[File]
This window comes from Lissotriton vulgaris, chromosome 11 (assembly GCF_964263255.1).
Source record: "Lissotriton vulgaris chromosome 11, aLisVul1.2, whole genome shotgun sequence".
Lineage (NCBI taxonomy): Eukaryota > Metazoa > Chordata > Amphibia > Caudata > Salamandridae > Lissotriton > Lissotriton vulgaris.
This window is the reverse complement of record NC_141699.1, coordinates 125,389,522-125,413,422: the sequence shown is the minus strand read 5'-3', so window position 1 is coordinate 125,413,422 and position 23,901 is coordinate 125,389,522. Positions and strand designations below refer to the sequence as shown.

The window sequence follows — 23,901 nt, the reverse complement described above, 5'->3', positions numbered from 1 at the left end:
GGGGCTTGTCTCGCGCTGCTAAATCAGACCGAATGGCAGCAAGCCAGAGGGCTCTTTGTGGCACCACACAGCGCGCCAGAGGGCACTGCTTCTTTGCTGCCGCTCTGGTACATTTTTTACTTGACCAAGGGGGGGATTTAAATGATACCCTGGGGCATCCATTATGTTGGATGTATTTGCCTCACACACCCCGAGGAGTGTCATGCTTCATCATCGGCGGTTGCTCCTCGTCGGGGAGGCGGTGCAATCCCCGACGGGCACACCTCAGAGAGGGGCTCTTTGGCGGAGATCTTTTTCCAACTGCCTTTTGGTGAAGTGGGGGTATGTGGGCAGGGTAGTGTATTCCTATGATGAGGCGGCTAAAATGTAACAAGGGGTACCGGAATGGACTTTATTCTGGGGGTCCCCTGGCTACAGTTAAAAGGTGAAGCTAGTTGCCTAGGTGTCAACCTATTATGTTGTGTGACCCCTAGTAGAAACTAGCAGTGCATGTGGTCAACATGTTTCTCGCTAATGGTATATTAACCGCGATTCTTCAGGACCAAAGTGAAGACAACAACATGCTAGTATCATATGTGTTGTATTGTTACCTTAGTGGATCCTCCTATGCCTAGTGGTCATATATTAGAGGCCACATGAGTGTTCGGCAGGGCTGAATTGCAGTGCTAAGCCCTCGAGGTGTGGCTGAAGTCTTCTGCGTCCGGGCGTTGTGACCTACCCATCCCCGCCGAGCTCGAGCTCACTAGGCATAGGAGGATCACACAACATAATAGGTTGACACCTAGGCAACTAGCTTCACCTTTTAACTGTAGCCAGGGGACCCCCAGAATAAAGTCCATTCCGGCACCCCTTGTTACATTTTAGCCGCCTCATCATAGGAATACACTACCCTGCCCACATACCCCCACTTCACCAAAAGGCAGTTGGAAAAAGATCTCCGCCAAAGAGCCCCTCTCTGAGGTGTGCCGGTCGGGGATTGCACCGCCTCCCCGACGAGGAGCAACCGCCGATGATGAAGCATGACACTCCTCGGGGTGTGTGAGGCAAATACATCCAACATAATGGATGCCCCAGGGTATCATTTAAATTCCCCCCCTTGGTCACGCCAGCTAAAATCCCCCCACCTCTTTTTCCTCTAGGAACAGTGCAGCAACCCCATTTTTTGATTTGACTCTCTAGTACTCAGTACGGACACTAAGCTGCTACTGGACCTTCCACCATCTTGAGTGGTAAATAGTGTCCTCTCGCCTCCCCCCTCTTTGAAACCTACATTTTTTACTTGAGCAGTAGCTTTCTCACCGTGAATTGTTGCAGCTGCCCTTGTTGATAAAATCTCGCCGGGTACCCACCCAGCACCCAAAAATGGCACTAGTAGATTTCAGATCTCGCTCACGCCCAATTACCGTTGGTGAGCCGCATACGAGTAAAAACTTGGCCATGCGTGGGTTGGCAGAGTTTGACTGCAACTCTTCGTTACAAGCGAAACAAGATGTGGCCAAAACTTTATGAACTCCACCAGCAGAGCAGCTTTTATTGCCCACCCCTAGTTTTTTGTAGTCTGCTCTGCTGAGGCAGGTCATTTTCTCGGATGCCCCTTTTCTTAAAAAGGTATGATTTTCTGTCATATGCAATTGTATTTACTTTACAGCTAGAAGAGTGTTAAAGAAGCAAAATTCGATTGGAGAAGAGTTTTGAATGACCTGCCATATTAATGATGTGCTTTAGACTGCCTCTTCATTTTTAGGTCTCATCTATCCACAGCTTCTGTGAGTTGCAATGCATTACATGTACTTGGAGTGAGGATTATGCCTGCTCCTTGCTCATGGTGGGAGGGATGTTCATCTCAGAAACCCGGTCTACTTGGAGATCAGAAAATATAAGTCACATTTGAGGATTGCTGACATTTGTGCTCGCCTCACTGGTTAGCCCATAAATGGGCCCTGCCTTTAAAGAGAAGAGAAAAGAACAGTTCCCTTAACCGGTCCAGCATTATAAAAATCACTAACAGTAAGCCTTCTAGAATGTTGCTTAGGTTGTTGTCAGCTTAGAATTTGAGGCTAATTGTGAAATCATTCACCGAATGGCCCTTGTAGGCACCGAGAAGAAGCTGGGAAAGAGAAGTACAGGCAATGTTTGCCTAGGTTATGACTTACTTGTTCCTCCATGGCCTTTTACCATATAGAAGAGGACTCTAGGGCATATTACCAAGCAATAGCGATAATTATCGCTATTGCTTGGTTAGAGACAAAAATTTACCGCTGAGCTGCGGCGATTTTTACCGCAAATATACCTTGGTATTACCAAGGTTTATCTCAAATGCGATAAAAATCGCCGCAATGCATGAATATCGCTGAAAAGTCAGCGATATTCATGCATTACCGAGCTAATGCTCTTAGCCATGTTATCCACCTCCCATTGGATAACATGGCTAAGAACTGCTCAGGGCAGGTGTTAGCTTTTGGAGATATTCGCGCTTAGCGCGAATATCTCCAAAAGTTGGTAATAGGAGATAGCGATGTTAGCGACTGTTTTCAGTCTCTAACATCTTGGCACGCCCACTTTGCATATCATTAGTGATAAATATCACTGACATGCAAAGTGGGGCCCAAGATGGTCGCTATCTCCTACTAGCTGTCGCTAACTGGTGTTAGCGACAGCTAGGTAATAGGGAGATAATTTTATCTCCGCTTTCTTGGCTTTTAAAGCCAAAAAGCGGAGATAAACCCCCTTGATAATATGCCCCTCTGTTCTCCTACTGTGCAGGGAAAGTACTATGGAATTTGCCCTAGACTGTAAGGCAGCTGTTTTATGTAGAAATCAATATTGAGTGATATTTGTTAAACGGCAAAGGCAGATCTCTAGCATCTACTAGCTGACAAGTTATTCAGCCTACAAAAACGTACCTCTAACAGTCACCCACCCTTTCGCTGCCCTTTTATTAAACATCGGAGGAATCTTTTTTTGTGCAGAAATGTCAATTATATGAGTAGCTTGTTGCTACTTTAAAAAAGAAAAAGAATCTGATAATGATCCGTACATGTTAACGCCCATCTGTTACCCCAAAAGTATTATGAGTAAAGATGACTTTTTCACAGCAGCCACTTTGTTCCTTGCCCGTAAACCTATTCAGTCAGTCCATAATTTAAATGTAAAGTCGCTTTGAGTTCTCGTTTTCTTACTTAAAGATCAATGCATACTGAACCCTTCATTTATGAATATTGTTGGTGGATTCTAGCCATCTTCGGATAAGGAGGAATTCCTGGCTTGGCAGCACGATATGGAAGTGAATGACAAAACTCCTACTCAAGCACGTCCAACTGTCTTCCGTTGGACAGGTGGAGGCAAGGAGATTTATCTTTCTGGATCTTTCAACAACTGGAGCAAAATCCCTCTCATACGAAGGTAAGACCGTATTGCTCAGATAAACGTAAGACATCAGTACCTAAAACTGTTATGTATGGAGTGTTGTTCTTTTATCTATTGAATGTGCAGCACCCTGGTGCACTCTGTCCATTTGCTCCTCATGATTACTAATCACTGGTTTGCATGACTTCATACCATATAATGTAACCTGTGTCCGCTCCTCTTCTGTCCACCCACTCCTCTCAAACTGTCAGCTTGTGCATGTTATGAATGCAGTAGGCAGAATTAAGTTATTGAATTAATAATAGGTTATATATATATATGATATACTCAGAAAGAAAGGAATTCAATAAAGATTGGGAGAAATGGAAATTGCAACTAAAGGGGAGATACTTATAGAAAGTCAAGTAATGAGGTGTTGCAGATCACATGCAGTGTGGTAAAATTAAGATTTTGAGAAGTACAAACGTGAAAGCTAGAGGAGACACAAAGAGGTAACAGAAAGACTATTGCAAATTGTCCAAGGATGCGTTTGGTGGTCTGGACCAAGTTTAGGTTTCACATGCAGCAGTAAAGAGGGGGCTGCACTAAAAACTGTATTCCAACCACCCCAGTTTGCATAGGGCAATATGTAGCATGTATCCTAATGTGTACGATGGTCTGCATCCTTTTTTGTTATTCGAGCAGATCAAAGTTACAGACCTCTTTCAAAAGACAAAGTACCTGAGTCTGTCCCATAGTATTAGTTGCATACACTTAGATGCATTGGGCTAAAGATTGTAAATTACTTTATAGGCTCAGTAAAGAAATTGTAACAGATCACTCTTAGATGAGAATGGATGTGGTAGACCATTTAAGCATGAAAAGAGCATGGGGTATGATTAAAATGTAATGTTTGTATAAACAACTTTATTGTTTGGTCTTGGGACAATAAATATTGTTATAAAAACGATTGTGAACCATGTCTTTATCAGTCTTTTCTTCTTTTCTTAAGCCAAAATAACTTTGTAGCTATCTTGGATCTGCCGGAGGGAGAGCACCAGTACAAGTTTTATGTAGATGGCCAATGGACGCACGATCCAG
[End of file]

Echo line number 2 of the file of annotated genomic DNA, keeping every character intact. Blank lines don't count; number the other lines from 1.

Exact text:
Source record: "Lissotriton vulgaris chromosome 11, aLisVul1.2, whole genome shotgun sequence".